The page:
This may create the perfect conditions for flesh-eating bacteria, viruses, and fungi to proliferate and infect the hemorrhoids, eventually leading to a rare but potentially life-threatening form of gangrene known as Fournier's gangrene. Very few people develop Fournier's gangrene.

Symptoms include:

  • Fever
  • Tachycardia
  • Feeling fatigued all the time
  • Swelling around the anal area
  • Severe pain
  • Strong odor
  • Redness around the infected area
  • The tissue pay turn a brown to black purple color in later stages

A strong odor isn't always an indication of Fournier's gangrene. But you should call the doctor as soon as possible if you notice any of the above symptoms. Studies show that some people are at risk of dying, and the outcome is more severe if treatment is delayed.

Describing the Smell of Hemorrhoids

The smell of hemorrhoids largely depends on what caused them in the first place. The smells are often difficult to describe and change from person to person. For instance, a smell caused by an infection is described as 'foul' or 'putrid'. The smell of gangrene is often described as 'rotten' or 'rank.' An odor caused by mucous discharge may be described as 'fish-like.'

In addition to the above, if hemorrhoids make it difficult to clean the anus area, you may notice a fecal smell.

Getting Rid of the Smell of Hemorrhoids

There are a few ways to reduce the smell of hemorrhoids. These include:

  • Make sure you're not going through infection, and if you do have an infection, get it treated on a priority basis.
  • Sit in warm water for 20 minutes, several times a day, to ease the hemorrhoid condition. This method is especially effective if done right after passing bowel movements.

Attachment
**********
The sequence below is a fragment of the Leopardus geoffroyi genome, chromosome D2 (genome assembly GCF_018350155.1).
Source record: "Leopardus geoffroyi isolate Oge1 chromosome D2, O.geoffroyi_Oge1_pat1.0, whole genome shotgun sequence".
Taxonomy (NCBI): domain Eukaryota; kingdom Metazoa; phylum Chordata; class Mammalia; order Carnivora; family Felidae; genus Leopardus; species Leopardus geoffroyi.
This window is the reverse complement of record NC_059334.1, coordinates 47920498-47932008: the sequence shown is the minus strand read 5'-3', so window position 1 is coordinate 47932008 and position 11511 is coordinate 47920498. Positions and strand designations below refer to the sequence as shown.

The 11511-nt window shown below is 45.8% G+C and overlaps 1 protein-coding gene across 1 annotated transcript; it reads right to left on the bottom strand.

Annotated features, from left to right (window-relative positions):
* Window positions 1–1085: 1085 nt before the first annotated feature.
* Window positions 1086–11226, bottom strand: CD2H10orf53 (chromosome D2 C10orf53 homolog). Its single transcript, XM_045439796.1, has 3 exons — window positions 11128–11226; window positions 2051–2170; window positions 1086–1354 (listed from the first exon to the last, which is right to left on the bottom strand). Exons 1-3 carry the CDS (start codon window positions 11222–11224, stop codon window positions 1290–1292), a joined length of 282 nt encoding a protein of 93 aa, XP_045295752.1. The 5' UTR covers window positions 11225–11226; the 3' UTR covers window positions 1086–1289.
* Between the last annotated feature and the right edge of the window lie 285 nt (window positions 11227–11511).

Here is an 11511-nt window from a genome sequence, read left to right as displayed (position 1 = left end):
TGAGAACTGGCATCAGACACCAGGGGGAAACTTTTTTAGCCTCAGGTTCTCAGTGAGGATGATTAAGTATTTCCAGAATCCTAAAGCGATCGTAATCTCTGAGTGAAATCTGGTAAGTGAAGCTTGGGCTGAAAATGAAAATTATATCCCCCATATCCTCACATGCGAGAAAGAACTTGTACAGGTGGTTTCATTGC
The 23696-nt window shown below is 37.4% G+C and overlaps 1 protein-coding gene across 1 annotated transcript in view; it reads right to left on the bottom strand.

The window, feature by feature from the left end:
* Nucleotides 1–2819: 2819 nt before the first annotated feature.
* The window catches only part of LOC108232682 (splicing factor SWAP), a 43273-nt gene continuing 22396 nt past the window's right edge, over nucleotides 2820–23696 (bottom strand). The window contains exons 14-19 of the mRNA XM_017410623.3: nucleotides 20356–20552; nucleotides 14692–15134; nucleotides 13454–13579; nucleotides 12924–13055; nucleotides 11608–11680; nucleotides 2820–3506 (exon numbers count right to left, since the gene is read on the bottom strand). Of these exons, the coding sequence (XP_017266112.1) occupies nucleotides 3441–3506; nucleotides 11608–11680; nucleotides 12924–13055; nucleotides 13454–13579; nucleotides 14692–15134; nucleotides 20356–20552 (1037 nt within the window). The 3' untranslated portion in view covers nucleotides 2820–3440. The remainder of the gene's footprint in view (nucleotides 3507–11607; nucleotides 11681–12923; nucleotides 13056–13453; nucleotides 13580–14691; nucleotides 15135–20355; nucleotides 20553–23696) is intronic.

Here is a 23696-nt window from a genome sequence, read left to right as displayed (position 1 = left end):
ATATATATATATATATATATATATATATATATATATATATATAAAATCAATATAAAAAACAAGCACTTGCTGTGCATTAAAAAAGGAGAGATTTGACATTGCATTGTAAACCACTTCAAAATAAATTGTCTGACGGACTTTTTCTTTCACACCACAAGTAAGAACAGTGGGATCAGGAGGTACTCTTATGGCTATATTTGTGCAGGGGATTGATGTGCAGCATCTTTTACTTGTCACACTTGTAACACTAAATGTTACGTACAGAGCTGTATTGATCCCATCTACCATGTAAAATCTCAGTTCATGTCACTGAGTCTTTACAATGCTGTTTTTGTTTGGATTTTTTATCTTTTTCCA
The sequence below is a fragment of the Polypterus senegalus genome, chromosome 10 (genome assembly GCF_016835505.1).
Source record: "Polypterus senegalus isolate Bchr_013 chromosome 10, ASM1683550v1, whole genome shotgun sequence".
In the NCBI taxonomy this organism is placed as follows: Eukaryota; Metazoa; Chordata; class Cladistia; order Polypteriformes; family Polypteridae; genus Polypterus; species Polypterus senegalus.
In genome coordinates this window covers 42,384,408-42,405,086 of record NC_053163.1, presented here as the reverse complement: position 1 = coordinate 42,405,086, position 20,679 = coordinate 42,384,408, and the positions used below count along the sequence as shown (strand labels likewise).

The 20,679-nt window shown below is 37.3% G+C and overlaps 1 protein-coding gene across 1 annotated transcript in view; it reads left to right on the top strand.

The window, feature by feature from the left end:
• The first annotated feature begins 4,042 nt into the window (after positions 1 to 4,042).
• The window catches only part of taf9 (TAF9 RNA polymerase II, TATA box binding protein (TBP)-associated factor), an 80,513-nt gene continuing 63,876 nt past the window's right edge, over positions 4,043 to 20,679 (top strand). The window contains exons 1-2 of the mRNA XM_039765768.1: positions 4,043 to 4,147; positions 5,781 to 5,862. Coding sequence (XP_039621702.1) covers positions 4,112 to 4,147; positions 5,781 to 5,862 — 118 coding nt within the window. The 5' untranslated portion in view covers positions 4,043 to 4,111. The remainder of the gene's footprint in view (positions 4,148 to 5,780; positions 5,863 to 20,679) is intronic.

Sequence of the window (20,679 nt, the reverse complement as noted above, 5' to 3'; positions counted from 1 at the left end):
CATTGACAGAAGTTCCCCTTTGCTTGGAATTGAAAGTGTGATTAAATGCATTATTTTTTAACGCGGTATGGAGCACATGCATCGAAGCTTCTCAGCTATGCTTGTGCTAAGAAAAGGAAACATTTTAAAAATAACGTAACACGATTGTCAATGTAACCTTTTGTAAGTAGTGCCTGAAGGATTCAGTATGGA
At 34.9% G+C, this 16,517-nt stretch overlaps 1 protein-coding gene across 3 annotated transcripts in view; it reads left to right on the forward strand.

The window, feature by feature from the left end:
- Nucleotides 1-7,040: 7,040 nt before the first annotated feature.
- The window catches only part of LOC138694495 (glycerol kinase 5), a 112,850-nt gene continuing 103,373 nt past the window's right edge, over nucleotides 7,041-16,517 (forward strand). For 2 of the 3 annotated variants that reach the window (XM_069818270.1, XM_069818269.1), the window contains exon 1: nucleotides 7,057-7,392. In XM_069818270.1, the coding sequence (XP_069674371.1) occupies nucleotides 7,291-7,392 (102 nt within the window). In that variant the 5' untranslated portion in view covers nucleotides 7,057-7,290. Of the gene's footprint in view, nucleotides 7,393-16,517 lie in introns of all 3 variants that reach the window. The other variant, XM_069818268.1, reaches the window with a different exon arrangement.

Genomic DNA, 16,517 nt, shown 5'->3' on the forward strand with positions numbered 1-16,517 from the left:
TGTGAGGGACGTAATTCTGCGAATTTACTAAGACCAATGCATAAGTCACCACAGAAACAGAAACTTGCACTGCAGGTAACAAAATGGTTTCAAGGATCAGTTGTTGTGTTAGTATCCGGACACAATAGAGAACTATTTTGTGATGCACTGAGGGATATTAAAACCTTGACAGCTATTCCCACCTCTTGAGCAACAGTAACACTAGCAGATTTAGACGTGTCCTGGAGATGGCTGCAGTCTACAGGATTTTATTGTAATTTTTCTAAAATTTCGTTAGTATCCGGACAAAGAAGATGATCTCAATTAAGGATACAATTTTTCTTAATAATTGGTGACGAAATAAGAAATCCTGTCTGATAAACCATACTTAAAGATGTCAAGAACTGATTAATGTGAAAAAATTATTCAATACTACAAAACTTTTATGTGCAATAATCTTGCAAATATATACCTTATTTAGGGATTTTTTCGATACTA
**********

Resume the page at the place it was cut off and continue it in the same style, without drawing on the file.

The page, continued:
• Clean the anus area regularly and thoroughly - even if it is uncomfortable.
  • Apply anti-inflammatory creams such as witch hazel or aloe to help with the irritation and make it easier to clean the anus.
  • If you have one available, use a bidet to clean your anus to reduce the irritation caused by wiping the area with toilet paper.
  • If your anus is still sore, consider using medicated wipes specially designed to provide relief with hemorrhoids.

Signs It's Time to Call a Doctor

Most cases of smelly hemorrhoids will clear up eventually or with the use of home remedies. But you should call your doctor if you have excessive bleeding or dark-colored bowel movements. These are symptoms of more serious underlying conditions that require proper examination by a doctor. You may also call a doctor if the hemorrhoids are causing excessive discomfort or pain, you have a fever, or if the home remedies haven't treated your hemorrhoids.

Wrapping Up

As a rule, anything that will obstruct the anal passage will prevent the seamless motion of bowels, with some fecal matter getting stuck near the anus. In addition, swollen veins will make it difficult to clean the anal area because of the pain and discomfort. Your best bet is to regularly clean the anus area and use home remedies to reduce pain and inflammation. But you should contact the doctor if you notice blood in your stool or have signs of an infection.